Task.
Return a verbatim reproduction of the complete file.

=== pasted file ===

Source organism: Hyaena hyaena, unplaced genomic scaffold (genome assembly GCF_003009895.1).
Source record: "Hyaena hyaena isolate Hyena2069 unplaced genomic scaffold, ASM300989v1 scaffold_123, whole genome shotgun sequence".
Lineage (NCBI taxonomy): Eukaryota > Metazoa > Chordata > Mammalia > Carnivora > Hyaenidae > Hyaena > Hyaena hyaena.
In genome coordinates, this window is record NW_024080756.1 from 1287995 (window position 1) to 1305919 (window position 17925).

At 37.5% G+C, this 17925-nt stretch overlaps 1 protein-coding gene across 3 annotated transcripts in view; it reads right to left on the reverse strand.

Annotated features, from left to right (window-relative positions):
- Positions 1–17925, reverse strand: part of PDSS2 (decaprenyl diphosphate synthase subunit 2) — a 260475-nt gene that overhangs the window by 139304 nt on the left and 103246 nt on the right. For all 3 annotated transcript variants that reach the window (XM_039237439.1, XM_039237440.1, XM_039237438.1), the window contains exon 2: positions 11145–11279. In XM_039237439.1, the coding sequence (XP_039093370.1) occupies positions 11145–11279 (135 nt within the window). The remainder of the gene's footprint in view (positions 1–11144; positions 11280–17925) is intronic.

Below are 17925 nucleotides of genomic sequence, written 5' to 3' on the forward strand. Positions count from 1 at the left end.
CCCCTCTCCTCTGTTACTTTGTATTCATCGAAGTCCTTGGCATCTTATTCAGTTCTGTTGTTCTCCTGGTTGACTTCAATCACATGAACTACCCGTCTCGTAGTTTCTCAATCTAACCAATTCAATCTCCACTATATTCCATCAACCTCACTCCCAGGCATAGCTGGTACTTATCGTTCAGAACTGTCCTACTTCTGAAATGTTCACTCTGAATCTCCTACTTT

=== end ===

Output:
Source organism: Hyaena hyaena, unplaced genomic scaffold (genome assembly GCF_003009895.1).
Source record: "Hyaena hyaena isolate Hyena2069 unplaced genomic scaffold, ASM300989v1 scaffold_123, whole genome shotgun sequence".
Lineage (NCBI taxonomy): Eukaryota > Metazoa > Chordata > Mammalia > Carnivora > Hyaenidae > Hyaena > Hyaena hyaena.
In genome coordinates, this window is record NW_024080756.1 from 1287995 (window position 1) to 1305919 (window position 17925).

At 37.5% G+C, this 17925-nt stretch overlaps 1 protein-coding gene across 3 annotated transcripts in view; it reads right to left on the reverse strand.

Annotated features, from left to right (window-relative positions):
- Positions 1–17925, reverse strand: part of PDSS2 (decaprenyl diphosphate synthase subunit 2) — a 260475-nt gene that overhangs the window by 139304 nt on the left and 103246 nt on the right. For all 3 annotated transcript variants that reach the window (XM_039237439.1, XM_039237440.1, XM_039237438.1), the window contains exon 2: positions 11145–11279. In XM_039237439.1, the coding sequence (XP_039093370.1) occupies positions 11145–11279 (135 nt within the window). The remainder of the gene's footprint in view (positions 1–11144; positions 11280–17925) is intronic.

Below are 17925 nucleotides of genomic sequence, written 5' to 3' on the forward strand. Positions count from 1 at the left end.
CCCCTCTCCTCTGTTACTTTGTATTCATCGAAGTCCTTGGCATCTTATTCAGTTCTGTTGTTCTCCTGGTTGACTTCAATCACATGAACTACCCGTCTCGTAGTTTCTCAATCTAACCAATTCAATCTCCACTATATTCCATCAACCTCACTCCCAGGCATAGCTGGTACTTATCGTTCAGAACTGTCCTACTTCTGAAATGTTCACTCTGAATCTCCTACTTT